Posted by: Lisa Pampuch | May 9, 2006

Missing a plant paradise

Am I the only person who misses the Saratoga Horticultural Research Foundation? I’m not even sure what happened to my favorite source for quirky plants and expert advice, but I wish they were still around.

Plants weren’t all that was quirky about it: The foundation bore the name of another Santa Clara County community but was located in San Martin. Despite the confusing name, I used to love pulling a little red wagon around their first-Friday monthly sales and huge fall and spring plant sales.

I’m fairly well tuned into local events, but I never heard about the foundation moving or dissolving, I just sort of realized one day that I hadn’t heard about a plant sale in a while. Once I drove by their Murphy Avenue location but saw no signs of foundation life.

I spent much of my free time last week mulching my back yard flower beds, and it occurred to me that five of my garden’s standouts came from the foundation:

• Two butterfly bushes, one purple variety of a cultivar that I can’t remember, and an obscenely happy Buddleia davidii ‘White Feather’ that is a Monarch butterfly magnet.

• One Dicliptera suberecta that has to be heavily pruned to keep it from taking over, but produces beautiful orange-red flowers that compete mightily with my fuschia plants to try to attract the most hummingbirds. The tag that came with it promised that it would become 16 inches tall and three feet wide, but my specimen has exceeded both of those predictions, despite attention from my pruning shears.

• One Viburnum plicatum ‘Summer Snowflake’ that is at its gorgeous peak of bloom as I type. Its graceful horizontal-habit branches are swarming with white blossoms that remind me of the blooms on lace-cap hydrangeas.

Snowflake Viburnum blossoms

• One Pistachio chineses ‘Keith Davey,’ my absolute favorite buy ever from the mysteriously gone foundation. I’m made up of equal parts plant lover and bargain hunter, so you can imagine my joy when I found this odd little tree sitting in a lonely corner of a spring plant sale’s clearance section, a reject because of its quirky lilting crown.

Keith Davey pistachio tree

I put the forlorn tree in my little red wagon and sought a master gardner to learn if the tree was suited to the full-sun spot I had in mind for it. The master gardener I had the good fortune to come across was Barrie Coate, who told me all about the tree. I learned that the tree was the result of a horticultural experiment to find a commercially viable graft of a pistachio tree onto dwarf root stock. Because 95 percent of these grafts failed, clearly the Keith Davey pistachio was not going to be popping up in nurseries.

Coate told me I had a rare specimen, seemed surprised that it was for sale and encouraged me to purchase it. I’m glad I did. Because I forked over the paltry sum of $13.50 four years ago, this lovely tree now beautifies my garden with its unique arching branches and its chartreuse leaves that seem to glow in the sunlight.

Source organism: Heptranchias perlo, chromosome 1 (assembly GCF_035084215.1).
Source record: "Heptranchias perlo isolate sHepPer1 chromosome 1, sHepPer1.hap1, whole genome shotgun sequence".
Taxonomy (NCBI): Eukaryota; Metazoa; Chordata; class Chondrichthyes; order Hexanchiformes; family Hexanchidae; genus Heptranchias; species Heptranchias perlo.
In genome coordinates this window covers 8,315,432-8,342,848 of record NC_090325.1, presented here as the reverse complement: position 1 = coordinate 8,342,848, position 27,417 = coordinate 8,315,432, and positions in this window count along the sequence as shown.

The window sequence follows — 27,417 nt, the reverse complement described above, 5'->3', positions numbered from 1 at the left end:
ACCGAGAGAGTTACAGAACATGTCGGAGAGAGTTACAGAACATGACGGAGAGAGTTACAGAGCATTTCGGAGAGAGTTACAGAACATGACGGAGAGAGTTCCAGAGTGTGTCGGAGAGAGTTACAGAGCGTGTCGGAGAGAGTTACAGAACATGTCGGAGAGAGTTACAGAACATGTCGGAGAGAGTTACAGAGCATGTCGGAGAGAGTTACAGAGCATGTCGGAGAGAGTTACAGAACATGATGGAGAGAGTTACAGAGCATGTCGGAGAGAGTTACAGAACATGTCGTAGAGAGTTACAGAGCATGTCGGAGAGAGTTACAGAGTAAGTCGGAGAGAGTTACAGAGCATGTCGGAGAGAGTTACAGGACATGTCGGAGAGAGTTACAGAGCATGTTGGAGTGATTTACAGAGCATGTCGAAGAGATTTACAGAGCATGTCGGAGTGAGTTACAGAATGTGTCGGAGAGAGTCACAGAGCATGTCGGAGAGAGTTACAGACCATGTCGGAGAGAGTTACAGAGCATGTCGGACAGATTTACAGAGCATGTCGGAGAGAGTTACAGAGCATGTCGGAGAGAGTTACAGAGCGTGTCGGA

I think I miss the knowledge and service that the Foundations’ experts, like Coate, offered to customers as much as I miss it for the plants and the pleasant hours spent wandering the plant sales. I wrote about the pistachio tree shortly after I purchased it and Coate sent me a post card inquiring about its health!

Compare that to the treatment you get at typical hardware store/garden centers. I went into one South County establishment for mulch, but the aisle was blocked and apparently the employees couldn’t be bothered to unblock it for a customer trying to spend money.

I went into another such place looking for Dietes (fortnight lily, butterfly iris) and was told rather snippily by an employee who seemed offended by my attempts to describe the plant that they didn’t have any in stock. I wandered a few aisles and found several pots.

It’s difficult to get any information at these combination shops, let alone accurate information, and certainly not from someone with the zeal of the foundation’s experts, like Coate.

After finishing my mulching chores, I Googled the foundation to see if I could determine if it was still in existence. I couldn’t find any current information.

The foundation was such a good match with South County’s agricultural past and present. Everyone I met at the plant sales had passion for their work and the foundation. The plant sales were always big draws, and I know that I lightened my wallet quite frequently there.

So I’m mystified. What happened to the Saratoga Horticultural Research Foundation, and if they’re gone, will anyone fill the void?



  1. From the website:

    “In December of 2006, the Board of Trustees of the renowned Saratoga Horticultural Research Foundation decided to transform its $1.15 million in assets into a new horticultural endowment at UC Davis.”

    I ran across that info (and your blog) trying to find out who Julia Phelps was, and why she had a variety of ceanothus named for her.

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